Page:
Fringe Box



Effingham Eye: Parish Council Openness, Traveller Incursions Plan, Berkeley Homes Saga Latest

Published on: 4 Apr, 2021
Updated on: 6 Apr, 2021

Chris Dick offers some views on local matters with an account of two village meetings, a project update, a possible end to traveller incursions, how developers drain village resources, and shop news.

Parish Council Openness

Effingham Parish Council held a lengthy Zoom meeting on March 30. It lasted around one and half hours.

Having sped through the preamble, the first item debated, took ages. It was a motion to suspend a standing order. Yet as readers’ eyes start to glaze over, a metaphorical grenade had gone off.

They were discussing openness and journalist access to audio recordings of their meetings!

Was this Effingham Parish Council or had some evil entity taken it over? Was this some sort of devilish early April Fool’s prank? Could a parish council actually improve its openness and accountability?

The answer is simply: yes.

Two of the more free-thinking councillors had put forward the idea of suspending the instruction to destroy the draft minutes and recordings of meetings once the formal minutes had been approved.

However, they had gone further. Much further.

Citing the practice of Guildford Borough Council, which makes its video recordings available to all via its website, the councillors proposed making their council’s audio recordings available to journalists to ensure they were accurately reported.

But hang on a moment, there is currently only one journalist who attends these meetings. Need I say more!

With a couple of councillors voting against and one not voting, the motion was carried in favour of making the recordings available. [I think I got that right … but ironically I hadn’t recorded the meeting].

Either way, this was a bold step for the council and one which this journalist fully supports.

My only concern is that I might have to listen to their meetings a second time!

Butchers closer to reopening

Bevans butchers to reopen soon.

A year after the fire at the Effingham shopping parade, Bevans the butchers is finally getting nearer reopening.

This time the shop is being enlarged to accommodate the sale of fruit and vegetables. Work is progressing rapidly having suffered from a delay over the funding.

Orchard project 

Land opposite the Methodist chapel cleared of grass and scrub by Andy’s Gardening Services from Claygate.

It’s good to see that the St Lawrence church orchard project – financially supported by the parish council – is progressing well.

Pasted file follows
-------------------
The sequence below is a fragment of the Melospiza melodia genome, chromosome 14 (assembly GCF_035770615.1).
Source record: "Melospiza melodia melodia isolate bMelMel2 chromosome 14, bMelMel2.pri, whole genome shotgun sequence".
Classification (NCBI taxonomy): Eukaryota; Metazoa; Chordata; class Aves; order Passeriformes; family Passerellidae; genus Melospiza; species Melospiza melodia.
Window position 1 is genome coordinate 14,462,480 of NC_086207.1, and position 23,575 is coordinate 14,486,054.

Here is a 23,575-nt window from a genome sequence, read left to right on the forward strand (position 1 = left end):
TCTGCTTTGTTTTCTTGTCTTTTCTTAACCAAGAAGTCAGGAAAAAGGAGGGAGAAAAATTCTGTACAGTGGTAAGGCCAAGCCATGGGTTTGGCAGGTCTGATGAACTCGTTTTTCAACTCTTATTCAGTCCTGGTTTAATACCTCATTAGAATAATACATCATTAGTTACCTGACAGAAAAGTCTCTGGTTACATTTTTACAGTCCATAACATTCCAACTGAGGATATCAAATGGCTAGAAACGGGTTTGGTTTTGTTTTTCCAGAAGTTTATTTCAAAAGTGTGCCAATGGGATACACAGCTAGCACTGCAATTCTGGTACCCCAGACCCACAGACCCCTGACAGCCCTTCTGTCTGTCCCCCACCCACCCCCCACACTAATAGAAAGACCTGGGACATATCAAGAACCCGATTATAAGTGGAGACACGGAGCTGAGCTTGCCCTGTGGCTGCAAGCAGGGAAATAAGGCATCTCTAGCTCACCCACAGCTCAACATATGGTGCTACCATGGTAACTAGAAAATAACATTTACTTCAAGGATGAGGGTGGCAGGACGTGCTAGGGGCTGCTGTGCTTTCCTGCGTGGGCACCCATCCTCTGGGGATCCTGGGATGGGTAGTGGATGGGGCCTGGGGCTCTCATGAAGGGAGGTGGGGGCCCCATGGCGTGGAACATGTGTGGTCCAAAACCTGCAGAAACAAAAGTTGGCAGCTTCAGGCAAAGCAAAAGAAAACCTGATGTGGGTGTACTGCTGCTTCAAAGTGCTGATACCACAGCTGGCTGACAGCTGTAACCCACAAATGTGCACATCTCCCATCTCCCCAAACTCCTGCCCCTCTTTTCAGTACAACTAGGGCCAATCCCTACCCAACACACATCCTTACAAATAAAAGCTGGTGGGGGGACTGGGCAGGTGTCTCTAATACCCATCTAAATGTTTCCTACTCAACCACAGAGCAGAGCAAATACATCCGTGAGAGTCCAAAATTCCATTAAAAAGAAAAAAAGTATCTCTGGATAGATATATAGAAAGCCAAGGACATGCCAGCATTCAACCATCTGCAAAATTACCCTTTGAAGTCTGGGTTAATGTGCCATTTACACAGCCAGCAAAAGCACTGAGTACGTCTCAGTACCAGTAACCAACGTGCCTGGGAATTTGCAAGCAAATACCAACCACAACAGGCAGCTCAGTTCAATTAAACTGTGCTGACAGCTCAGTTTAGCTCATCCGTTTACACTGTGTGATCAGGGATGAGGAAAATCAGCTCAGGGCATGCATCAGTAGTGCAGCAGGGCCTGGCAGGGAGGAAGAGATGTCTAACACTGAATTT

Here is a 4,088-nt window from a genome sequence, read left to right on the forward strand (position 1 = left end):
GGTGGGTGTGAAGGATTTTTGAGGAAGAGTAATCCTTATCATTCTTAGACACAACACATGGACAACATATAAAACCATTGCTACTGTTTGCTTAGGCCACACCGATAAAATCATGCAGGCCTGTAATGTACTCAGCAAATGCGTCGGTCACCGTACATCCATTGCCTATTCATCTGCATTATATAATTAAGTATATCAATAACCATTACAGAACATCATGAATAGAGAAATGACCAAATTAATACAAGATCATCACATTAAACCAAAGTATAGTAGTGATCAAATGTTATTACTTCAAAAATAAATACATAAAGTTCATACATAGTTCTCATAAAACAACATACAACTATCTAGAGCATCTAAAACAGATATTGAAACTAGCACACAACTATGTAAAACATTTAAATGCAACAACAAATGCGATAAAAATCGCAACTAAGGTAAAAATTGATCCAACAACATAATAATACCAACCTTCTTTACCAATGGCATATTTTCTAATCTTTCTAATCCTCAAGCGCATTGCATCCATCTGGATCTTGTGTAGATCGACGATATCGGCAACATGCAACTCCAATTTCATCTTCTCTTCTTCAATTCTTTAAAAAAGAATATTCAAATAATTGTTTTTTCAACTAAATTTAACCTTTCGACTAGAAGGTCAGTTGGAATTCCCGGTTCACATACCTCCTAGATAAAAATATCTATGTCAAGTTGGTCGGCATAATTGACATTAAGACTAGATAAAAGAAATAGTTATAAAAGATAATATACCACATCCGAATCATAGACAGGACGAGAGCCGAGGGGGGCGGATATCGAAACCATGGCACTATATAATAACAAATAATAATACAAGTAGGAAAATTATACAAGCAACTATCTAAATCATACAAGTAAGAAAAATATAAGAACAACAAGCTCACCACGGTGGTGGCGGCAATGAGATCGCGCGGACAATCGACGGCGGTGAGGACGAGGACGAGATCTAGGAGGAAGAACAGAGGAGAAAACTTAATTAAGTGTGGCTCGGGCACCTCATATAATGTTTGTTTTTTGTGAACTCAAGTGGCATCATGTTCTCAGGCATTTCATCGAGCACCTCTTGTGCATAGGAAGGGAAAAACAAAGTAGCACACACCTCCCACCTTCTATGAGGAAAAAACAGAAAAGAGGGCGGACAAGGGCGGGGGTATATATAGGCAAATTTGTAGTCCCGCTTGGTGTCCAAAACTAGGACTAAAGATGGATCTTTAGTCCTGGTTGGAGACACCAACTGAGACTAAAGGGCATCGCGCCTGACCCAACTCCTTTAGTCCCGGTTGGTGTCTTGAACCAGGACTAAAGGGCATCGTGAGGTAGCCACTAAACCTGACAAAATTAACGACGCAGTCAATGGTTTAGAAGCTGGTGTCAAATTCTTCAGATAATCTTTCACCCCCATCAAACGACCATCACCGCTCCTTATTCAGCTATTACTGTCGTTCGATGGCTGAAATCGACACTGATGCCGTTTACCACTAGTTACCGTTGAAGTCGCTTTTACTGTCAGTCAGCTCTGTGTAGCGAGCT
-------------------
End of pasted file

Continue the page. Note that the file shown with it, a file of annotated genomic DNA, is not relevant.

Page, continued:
Andy’s Gardening Services, seen here clearing the site, is well known in Effingham having carried out work for the golf and rugby clubs over the years.

At the Zoom parish meeting mentioned above, the parish council heard from Cllr Arnold Pinder, one of the project volunteers, that the land opposite the Methodist chapel in The Street had been cleared of all but the most tenacious ground elder. Plants and fruit trees were going in the ground over the next three weeks, as well as an additional layer of topsoil.

No final decision had been made regarding how the orchard would be maintained. However, the matter would be resolved in the next few weeks.

Traveller incursions

Travellers at St Lawrence church hall gardens in 2020.

After years of campaigning and supporting local communities like Effingham, who have had to cope with illegal encampments, Sir Paul Beresford (Conservative MP Mole Valley) issued a statement.

Travellers on the King George V recreation grounds in 2020.

The statement described the recent progress of a new act which is progressing through parliament.

Sir Paul Beresford pictured in East Horsley.

This legislation, which will understandably be welcomed by many who have had to deal with a growing number of illegal incursions, will give police power to tackle illegal traveller invasions.

Paul Beresford wrote: “Over recent years, the numbers of these illegal land-squatting camps have increased. If access is inhibited by barriers, gates, or any form of obstruction, they are broken down or removed, and generally damaged.

“The legislative change criminalising this type of illegal camping is exceptionally welcome and has been long-awaited. It is for the protection of local people – my constituents.”

To read more about this subject and some of the opposing views and opinions it click here and here.

Annual meeting of Effingham Village Recreation Trust

The trust (EVRT) held its annual meeting on March 16, via Zoom.

Effingham recreation grounds – this time without Gypsy trailers.

To those used to these meetings, it was much the same as previous years but perhaps a little longer and more complicated because of the impact of Covid-19 and being obliged to use Zoom.

Indeed, the complicated presentation on the financial position was apparently for the period 2019-20, rather than the current year.

Once again there was talk about changing the charity status from a simple charity to a Charitable Incorporated Organisation. If I’ve got this right it means changing to a hybrid between a charity and a company, which has some technical advantages while being subject to both charity law and company law.

Little would change in the relationship between the trust and parish council. The latter would no longer hold the deeds but continue to support the trust financially and nominate some trustees.

On the plus side, the volunteer trustees would enjoy limited liability. The audience was told that further details would be made available on the trust’s website.

If any of the above is inaccurate the trust is invited to comment – unfortunately, recent questions to the trust have gone unanswered.

It is worth adding that the chairman’s annual report was useful. It covered much of the work carried out by the volunteer trustees and the difficulties they had faced throughout the year.